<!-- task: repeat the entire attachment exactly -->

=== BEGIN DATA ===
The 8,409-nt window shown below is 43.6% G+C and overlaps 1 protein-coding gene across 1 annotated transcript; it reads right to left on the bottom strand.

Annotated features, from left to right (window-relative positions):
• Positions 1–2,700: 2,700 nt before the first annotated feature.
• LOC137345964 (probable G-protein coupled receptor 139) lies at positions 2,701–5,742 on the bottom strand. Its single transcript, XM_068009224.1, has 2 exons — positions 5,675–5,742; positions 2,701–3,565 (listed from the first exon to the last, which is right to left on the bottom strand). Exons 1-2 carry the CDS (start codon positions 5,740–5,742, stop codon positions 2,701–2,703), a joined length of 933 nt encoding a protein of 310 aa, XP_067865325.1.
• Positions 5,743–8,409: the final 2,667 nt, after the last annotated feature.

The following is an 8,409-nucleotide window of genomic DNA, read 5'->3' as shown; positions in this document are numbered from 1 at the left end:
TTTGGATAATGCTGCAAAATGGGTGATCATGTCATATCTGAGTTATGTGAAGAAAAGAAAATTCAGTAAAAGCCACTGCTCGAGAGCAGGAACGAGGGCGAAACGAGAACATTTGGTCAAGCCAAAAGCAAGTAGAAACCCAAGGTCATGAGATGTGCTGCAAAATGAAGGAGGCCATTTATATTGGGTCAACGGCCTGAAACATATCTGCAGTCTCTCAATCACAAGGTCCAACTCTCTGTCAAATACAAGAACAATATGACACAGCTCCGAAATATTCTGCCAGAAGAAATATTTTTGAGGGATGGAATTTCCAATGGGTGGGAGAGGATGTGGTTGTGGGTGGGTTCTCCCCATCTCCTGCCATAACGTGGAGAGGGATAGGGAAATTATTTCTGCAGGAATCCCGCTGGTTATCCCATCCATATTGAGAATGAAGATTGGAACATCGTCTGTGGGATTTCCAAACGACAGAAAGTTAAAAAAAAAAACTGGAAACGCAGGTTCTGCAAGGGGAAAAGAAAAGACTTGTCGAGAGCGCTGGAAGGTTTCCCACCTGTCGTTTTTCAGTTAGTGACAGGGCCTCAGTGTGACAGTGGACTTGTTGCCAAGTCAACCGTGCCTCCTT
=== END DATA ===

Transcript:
The 8,409-nt window shown below is 43.6% G+C and overlaps 1 protein-coding gene across 1 annotated transcript; it reads right to left on the bottom strand.

Annotated features, from left to right (window-relative positions):
• Positions 1–2,700: 2,700 nt before the first annotated feature.
• LOC137345964 (probable G-protein coupled receptor 139) lies at positions 2,701–5,742 on the bottom strand. Its single transcript, XM_068009224.1, has 2 exons — positions 5,675–5,742; positions 2,701–3,565 (listed from the first exon to the last, which is right to left on the bottom strand). Exons 1-2 carry the CDS (start codon positions 5,740–5,742, stop codon positions 2,701–2,703), a joined length of 933 nt encoding a protein of 310 aa, XP_067865325.1.
• Positions 5,743–8,409: the final 2,667 nt, after the last annotated feature.

The following is an 8,409-nucleotide window of genomic DNA, read 5'->3' as shown; positions in this document are numbered from 1 at the left end:
TTTGGATAATGCTGCAAAATGGGTGATCATGTCATATCTGAGTTATGTGAAGAAAAGAAAATTCAGTAAAAGCCACTGCTCGAGAGCAGGAACGAGGGCGAAACGAGAACATTTGGTCAAGCCAAAAGCAAGTAGAAACCCAAGGTCATGAGATGTGCTGCAAAATGAAGGAGGCCATTTATATTGGGTCAACGGCCTGAAACATATCTGCAGTCTCTCAATCACAAGGTCCAACTCTCTGTCAAATACAAGAACAATATGACACAGCTCCGAAATATTCTGCCAGAAGAAATATTTTTGAGGGATGGAATTTCCAATGGGTGGGAGAGGATGTGGTTGTGGGTGGGTTCTCCCCATCTCCTGCCATAACGTGGAGAGGGATAGGGAAATTATTTCTGCAGGAATCCCGCTGGTTATCCCATCCATATTGAGAATGAAGATTGGAACATCGTCTGTGGGATTTCCAAACGACAGAAAGTTAAAAAAAAAAACTGGAAACGCAGGTTCTGCAAGGGGAAAAGAAAAGACTTGTCGAGAGCGCTGGAAGGTTTCCCACCTGTCGTTTTTCAGTTAGTGACAGGGCCTCAGTGTGACAGTGGACTTGTTGCCAAGTCAACCGTGCCTCCTT